What was the origin of the rivalry between Olivia de Havilland and Joan Fontaine?

Some may still be unaware that Olivia de Havilland Y Joan Fontaine they were sisters .. and cheers. The famous actresses never got along, never worked together and did not hesitate to air their disagreements in public. Their enmity was no secret. It came long, from its earliest childhood, and it became more acute with the passage of time, competing fiercely on and off the big screen. They hated each other to death.

Undoubtedly, their lousy fraternal relationship could well have shaped a script of those that take out the dirty laundry of anyone exposing them to the avid viewer. It was even said that the text of What Happened to Baby Jane?, a film starring staunch enemies Joan Crawford and Bette Davis, was inspired by them.

Actress Olivia de Havilland in a 1955 picture

Silver Screen Collection / Getty

Havilland was the oldest. Both were born in Tokyo, the city to which the sisters’ British parents moved. The father, Walter de Havilland, was a lawyer specializing in international patents and the mother, Lilian Rush, a frustrated actress. The marriage would end up divorcing and the mother rebuilt her life with her daughters in California. There she remarried a businessman named George Milan Fontaine, and became obsessed with young women succeeding in the movies.

Olivia was the pretty, diligent, mommy’s right eye, and Joan a sickly creature that Lilian treated with disgust. It was the mother who nurtured this unhealthy competition between them from the beginning. As girls they already fought and had strong arguments. Once, sweet Olivia broke her little sister’s collarbone.

From left to right, Hattie MacDaniel, Olivia de Havilland and Vivien Leigh in a scene from the film.

From left to right, Hattie MacDaniel, Olivia de Havilland and Vivien Leigh in a scene from ‘Gone with the Wind’

To differentiate yourself in the artistic field, Olivia acquired her paternal last name and Joan that of her stepfather. The eldest, with her good-girl appearance, was the first to succeed alongside Errol Flynn and with his naive Melania from gone With the Wind (1939) reached the peak of its popularity. But, despite this resounding success, Alfred Hitckcock chose Joan, until then ignored by all, to star in Rebeca in 1940 and made her a superstar overnight.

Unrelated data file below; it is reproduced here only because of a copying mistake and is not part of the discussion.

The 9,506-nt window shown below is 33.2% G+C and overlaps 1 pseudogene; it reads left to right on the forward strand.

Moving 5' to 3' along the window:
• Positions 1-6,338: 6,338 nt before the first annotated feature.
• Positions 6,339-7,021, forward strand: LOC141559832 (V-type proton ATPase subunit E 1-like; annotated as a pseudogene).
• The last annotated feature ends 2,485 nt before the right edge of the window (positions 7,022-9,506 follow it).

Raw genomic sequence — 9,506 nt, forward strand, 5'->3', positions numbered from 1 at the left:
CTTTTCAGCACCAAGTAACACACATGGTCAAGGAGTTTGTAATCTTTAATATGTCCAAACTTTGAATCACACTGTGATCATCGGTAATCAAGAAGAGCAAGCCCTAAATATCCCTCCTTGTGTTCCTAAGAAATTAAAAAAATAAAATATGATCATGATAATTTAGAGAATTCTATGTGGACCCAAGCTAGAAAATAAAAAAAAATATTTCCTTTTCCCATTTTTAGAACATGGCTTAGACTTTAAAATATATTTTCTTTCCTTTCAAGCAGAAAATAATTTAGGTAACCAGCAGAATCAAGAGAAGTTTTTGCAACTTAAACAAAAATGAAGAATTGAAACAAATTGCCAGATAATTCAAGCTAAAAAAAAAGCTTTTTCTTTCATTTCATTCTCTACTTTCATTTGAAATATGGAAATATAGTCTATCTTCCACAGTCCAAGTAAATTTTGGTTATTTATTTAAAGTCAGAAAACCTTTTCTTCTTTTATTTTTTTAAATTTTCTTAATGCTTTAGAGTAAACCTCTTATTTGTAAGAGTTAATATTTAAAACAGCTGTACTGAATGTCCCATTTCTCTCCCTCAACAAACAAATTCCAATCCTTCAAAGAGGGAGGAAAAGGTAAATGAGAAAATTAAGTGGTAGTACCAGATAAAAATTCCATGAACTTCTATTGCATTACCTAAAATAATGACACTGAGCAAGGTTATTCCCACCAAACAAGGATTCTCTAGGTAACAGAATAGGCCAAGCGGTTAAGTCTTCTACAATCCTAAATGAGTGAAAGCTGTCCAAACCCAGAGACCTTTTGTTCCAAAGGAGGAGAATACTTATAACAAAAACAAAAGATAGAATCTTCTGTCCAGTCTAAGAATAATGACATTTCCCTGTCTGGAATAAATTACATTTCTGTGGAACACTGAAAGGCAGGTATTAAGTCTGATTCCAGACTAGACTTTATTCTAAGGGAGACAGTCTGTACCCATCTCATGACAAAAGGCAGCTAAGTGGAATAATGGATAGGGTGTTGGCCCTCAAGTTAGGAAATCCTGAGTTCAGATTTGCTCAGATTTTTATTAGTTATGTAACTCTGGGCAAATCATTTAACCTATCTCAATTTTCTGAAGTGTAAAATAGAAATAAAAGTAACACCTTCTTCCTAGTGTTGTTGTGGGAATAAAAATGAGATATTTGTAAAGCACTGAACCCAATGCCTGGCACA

Their sudden celebrity sparked Olivia’s jealousy, and the following year their relationship worsened further when they were both nominated for an Oscar for best actress. De Havilland competed for If it didn’t dawn and Joan for Suspicion. Finally, Fontaine picked up the statuette, the only one of his career, something that struck the envious Olivia as a shot.

Joan Fontaine plays Maxim De Winter's second wife in 'Rebecca'

Joan Fontaine junto a Laurence Olivier in ‘Rebeca’

United Artists

When de Havilland won his first Oscar in 1947 – the second would come for The heiress, by William Wyler, along with Montgomery Clift-, Joan rose from her chair to congratulate her, but her spiteful sister passed by ignoring her. Quite a gesture of public humiliation. The rivalry also reached the love ground when Howard Hugues left Olivia to flirt with Joan.

The mother’s illness in 1975 marked a brief lull in the tense fraternal relationship.. However, she passed away while Joan was on a theater tour and Olivia did not break the news to her until after the funeral. It was the final break between the sisters, who stopped talking to each other since then. “He didn’t come to the funeral because he would have something better to do. I did notify her, ”said the first-born.

NEW YORK, NY - 1982: Actress Olivia De Havilland, who plays the Queen Mother, on the set of the television movie 'The Royal Romance of Charles and Diana' in 1982 in New York City. (Photo by Peter Carrette Archive/Getty Images)

Olivia de Havilland played the Queen Mother in the tv movie ‘The Royal Romance of Charles and Diana’ in 1982

Peter Carrette Archive / Getty

“I got married first, I won the Oscar before Olivia and, if I die before her, surely she will be outraged because I have also beaten her in that,” said Joan. He passed away on December 15, 2013 at the age of 96 without reconciling with his sister. De Havilland, who has lived in Paris since 1950 and the last living legend of classic Hollywood, will turn 104 in July.

I got married first, I won the Oscar before Olivia and, if I die before her, surely she will be outraged because I have beaten her in that too “

Joan FontaineActress